Tribune News Service
Ludhiana, July 15
Amid the pandemic, people have started accepting mobile gaming as a socialising tool. The number of women gamers is also growing in north India.
Mobile gaming took off amid the pandemic and for those who were trying to deal with the prolonged social isolation, it provided a creative outlet. However, the flip side of the coin is that it is also leading people towards anxiety, depression and sleeplessness as such patients have increased 10 times over the past year.
Career for women
In the HP Gaming Landscape Report-2021, 96% respondents from Chandigarh and Jaipur and 92% from Ludhiana say they’re accepting gaming as a socialising tool
The report says that in north India, 83% of women gamers have expressed a desire to pursue gaming as a career
In a recent HP Gaming Landscape Report-2021, 96 per cent respondents from both Chandigarh and Jaipur and 92 per cent from Ludhiana said they were accepting gaming as a socialising tool. Besides, the report mentions that in north India, women gamers are growing in number, with 83 per cent of expressing a desire to pursue gaming as a career.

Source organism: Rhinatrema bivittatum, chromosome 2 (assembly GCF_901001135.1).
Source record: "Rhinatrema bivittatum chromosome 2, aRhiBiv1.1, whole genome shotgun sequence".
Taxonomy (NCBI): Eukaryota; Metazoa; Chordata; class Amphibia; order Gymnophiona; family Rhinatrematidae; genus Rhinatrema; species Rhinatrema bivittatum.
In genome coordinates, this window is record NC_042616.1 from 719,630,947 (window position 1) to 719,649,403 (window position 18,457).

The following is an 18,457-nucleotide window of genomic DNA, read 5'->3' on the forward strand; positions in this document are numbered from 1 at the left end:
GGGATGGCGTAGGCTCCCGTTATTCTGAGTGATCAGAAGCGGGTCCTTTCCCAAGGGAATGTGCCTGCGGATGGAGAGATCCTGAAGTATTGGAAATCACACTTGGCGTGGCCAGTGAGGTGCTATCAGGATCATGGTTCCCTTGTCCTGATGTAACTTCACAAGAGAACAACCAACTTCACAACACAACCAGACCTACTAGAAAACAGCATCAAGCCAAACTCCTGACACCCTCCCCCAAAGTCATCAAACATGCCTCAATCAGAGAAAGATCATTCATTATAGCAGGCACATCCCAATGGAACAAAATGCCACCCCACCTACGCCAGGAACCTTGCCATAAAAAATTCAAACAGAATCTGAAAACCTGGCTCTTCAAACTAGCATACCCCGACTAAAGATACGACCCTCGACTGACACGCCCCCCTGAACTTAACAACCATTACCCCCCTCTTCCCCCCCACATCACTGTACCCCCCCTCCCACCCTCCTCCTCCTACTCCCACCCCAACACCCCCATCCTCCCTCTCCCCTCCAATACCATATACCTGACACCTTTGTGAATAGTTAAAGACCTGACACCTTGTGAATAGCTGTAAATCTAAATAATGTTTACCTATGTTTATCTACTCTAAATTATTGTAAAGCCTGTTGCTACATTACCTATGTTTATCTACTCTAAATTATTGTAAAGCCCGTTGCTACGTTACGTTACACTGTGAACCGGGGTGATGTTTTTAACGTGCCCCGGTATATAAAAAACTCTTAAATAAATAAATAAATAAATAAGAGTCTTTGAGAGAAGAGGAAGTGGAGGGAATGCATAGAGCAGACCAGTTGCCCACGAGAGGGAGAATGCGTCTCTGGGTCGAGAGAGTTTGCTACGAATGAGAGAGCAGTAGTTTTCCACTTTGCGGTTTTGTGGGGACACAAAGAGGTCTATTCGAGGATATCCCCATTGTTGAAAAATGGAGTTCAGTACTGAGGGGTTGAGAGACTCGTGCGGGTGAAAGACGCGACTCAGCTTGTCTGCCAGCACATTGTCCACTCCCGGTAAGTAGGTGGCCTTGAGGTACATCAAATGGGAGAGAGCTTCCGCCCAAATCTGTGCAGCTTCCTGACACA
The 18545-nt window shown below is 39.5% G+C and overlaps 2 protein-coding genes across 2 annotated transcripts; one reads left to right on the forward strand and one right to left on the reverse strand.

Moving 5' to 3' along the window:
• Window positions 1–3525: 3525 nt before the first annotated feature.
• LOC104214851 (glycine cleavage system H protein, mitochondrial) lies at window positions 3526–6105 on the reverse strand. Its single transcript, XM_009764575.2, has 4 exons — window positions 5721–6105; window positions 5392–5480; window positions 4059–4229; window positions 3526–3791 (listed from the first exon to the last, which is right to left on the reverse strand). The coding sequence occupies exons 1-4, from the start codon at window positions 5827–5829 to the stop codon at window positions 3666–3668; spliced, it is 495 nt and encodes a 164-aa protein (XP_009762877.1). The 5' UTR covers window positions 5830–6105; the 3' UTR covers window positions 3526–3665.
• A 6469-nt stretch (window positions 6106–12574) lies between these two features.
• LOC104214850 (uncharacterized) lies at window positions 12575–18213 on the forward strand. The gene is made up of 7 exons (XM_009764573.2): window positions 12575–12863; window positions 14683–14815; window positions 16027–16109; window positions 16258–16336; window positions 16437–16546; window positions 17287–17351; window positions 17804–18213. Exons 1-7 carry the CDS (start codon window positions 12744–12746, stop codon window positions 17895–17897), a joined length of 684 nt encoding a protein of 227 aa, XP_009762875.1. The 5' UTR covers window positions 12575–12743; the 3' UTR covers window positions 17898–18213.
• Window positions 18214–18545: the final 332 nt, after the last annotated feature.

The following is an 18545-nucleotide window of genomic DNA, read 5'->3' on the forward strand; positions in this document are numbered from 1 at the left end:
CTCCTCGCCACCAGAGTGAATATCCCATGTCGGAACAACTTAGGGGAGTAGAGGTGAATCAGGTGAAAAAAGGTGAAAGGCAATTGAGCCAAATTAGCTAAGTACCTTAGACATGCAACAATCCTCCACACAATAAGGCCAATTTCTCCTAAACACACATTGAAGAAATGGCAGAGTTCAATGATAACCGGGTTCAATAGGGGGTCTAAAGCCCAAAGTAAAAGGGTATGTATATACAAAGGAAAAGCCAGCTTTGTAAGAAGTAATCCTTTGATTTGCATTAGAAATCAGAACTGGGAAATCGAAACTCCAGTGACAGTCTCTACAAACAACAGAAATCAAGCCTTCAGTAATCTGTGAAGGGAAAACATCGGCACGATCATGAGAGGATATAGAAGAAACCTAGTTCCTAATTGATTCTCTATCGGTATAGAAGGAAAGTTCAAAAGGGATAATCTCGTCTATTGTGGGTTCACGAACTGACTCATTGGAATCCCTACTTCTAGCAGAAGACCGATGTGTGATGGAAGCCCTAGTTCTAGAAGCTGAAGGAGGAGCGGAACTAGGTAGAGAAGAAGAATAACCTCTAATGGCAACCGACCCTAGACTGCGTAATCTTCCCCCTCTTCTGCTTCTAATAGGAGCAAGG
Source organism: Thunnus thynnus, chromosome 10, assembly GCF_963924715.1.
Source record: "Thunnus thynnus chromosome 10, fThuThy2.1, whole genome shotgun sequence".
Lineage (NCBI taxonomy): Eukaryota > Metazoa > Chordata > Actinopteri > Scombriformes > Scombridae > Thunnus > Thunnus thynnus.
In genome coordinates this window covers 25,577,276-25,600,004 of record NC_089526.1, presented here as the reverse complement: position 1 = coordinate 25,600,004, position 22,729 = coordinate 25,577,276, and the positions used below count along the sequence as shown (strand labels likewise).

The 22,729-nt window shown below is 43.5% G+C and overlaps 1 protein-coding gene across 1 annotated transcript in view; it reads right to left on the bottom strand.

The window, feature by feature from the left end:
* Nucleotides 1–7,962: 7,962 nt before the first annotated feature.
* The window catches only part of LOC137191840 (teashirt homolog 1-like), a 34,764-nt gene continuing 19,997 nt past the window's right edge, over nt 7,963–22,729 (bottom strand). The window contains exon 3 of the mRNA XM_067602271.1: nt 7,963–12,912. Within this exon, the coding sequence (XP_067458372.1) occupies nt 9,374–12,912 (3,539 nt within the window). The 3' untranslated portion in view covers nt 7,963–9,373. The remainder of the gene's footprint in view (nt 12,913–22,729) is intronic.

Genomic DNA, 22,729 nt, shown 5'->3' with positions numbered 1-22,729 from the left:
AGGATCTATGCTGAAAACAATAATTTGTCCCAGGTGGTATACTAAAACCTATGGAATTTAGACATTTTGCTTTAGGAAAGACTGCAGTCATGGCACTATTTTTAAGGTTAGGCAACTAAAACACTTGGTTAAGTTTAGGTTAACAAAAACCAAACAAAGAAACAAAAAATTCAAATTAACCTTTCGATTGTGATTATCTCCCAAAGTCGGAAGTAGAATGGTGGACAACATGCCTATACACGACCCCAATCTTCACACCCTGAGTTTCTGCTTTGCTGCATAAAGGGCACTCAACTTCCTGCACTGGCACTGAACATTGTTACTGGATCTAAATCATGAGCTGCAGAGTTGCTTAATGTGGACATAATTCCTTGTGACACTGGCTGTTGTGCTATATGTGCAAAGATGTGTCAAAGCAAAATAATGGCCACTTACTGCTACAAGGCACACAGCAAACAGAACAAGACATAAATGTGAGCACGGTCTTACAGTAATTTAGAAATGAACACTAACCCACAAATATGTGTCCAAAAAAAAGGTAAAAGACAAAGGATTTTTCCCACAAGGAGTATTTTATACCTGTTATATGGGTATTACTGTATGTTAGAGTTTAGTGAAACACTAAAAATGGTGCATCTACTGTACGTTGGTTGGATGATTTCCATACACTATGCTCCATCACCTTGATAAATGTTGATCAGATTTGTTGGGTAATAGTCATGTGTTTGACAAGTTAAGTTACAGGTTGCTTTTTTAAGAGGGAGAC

According to the report, 91 per cent respondents in north India agreed that gaming helped relieve work and study pressure while reducing stress and inducing positive feelings. The survey reveals Chandigarh and Lucknow to be more accepting in gaming as a stress-reliever than their counterparts in Delhi.
Nitish Singal, head, Personal Systems (Consumer), HP India, said, “We are on the verge of a massive gaming boom, based on the increasing popularity in the past 18 months. People today look at gaming as more than a hobby. It is a lucrative career option and an outlet to relieve stress.”
Meanwhile, it’s having negative impact on the health of those who are indulging in too many mobile gaming activities. “Gaming is perceived as an enabler to socialise and make new friends, especially amid social distancing, but it has its flip side. People aged 14-30 years have become addicted to it and face health issues,” said Dr Rajeev Gupta, a psychiatrist.